Although most of the defendants have settled with us and we won our case against the AMA in the district court, the suit is far from finished. It is currently being appealed by the AMA and, regardless of its outcome, it will go all the way to the Supreme Court. Oral arguments were heard in the appellate court over one year ago, and we are still waiting for the outcome which has been on a daily basis for months.Meanwhile, as we await the outcome, there are two extremely important areas we can address. The first is in demanding total honesty and integrity from our members in dealing with patients. The second is to become media oriented by taking advantage of the many opportunities we have toward getting free radio, newspaper, and television coverage. Let's discuss each of these individually.
I recently had the occasion to read a report by Dr. Don Petersen of Dynamic Chiropractic concerning his bringing out negative issues within chiropractic, concerning some chiropractic conduct. I've always felt that doing so would only give the AMA and its allies more ammunition to use against us. However, it was brought out that if the information is already known to our detractors, it really can't hurt us any more than it has and serves to promote more honesty and integrity within our profession.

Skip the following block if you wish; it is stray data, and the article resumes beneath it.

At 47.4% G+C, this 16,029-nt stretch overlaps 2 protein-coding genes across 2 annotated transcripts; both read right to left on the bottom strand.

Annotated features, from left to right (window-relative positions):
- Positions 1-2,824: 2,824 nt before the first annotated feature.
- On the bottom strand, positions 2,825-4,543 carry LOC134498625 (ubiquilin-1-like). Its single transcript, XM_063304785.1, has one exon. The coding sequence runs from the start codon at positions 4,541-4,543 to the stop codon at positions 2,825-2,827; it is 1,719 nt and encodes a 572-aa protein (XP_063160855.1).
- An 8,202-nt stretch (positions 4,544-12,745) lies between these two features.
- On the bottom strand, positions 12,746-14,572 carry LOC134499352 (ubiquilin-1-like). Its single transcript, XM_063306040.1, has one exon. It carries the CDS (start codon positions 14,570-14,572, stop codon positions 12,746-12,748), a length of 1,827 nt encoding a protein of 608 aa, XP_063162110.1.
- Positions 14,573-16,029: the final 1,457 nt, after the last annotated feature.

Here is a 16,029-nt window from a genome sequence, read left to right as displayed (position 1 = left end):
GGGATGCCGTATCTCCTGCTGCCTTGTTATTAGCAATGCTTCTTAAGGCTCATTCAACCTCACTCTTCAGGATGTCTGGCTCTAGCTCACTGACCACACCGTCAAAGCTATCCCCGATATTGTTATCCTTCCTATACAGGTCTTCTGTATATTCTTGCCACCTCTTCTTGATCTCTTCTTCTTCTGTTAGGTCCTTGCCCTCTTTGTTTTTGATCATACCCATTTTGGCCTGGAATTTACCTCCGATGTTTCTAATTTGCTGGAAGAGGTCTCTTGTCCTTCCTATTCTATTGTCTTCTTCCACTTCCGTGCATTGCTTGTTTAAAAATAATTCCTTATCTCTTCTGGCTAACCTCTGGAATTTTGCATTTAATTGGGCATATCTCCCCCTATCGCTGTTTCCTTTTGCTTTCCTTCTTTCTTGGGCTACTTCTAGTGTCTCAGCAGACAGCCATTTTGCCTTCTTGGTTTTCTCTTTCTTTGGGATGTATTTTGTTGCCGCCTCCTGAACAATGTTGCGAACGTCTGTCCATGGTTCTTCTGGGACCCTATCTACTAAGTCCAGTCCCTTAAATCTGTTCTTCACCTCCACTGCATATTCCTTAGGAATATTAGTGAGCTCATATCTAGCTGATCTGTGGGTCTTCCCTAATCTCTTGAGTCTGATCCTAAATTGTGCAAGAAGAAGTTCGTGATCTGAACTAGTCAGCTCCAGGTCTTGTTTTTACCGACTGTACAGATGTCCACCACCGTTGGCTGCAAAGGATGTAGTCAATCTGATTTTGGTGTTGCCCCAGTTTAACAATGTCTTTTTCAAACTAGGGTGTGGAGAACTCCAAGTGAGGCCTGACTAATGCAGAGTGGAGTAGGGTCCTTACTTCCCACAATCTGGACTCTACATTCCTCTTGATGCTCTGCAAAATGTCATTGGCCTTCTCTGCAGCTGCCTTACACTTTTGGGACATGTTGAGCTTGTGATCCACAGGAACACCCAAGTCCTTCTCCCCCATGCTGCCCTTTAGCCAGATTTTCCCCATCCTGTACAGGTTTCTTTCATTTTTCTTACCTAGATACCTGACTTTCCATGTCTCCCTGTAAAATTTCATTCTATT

This does not suggest that the chiropractic profession is plagued with a great deal of dishonest practitioners. On the contrary. However, whenever an occasional occurrence does take place it tends to reflect on the entire profession, so we should always strive for the highest degree of honesty possible. Meanwhile, if the profession ignores proper conduct it becomes vulnerable to criticism by virtue of a "conspiracy of silence."